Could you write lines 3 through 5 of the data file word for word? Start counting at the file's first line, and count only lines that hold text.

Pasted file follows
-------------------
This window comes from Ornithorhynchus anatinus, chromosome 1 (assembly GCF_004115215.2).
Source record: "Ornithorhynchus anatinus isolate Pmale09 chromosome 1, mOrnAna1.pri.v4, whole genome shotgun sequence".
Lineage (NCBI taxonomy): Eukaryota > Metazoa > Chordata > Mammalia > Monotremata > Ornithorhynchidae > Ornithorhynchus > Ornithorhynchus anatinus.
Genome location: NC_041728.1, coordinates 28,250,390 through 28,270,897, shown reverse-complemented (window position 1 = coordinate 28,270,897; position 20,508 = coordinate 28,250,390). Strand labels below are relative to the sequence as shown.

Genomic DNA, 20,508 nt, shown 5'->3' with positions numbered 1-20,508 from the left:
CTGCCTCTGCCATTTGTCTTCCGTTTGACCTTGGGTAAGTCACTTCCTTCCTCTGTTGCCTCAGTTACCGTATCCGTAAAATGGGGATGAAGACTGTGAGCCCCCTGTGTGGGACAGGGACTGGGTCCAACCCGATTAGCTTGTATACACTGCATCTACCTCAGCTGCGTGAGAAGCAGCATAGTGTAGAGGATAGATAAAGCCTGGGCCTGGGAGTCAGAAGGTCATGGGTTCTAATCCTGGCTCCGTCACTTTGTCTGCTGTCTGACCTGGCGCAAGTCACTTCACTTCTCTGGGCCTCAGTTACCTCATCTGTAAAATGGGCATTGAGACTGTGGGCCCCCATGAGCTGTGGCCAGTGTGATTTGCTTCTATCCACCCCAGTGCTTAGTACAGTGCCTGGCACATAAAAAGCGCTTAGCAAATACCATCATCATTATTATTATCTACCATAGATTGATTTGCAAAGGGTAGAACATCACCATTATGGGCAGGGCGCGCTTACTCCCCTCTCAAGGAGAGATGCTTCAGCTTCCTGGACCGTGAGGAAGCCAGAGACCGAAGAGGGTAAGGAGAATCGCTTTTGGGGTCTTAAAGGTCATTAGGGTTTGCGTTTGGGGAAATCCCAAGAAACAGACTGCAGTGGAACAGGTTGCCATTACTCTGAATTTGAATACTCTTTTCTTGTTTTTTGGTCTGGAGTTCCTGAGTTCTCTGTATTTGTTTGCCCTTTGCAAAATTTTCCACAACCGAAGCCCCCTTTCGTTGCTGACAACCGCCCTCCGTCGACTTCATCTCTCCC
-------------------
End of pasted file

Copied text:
Lineage (NCBI taxonomy): Eukaryota > Metazoa > Chordata > Mammalia > Monotremata > Ornithorhynchidae > Ornithorhynchus > Ornithorhynchus anatinus.
Genome location: NC_041728.1, coordinates 28,250,390 through 28,270,897, shown reverse-complemented (window position 1 = coordinate 28,270,897; position 20,508 = coordinate 28,250,390). Strand labels below are relative to the sequence as shown.

Genomic DNA, 20,508 nt, shown 5'->3' with positions numbered 1-20,508 from the left: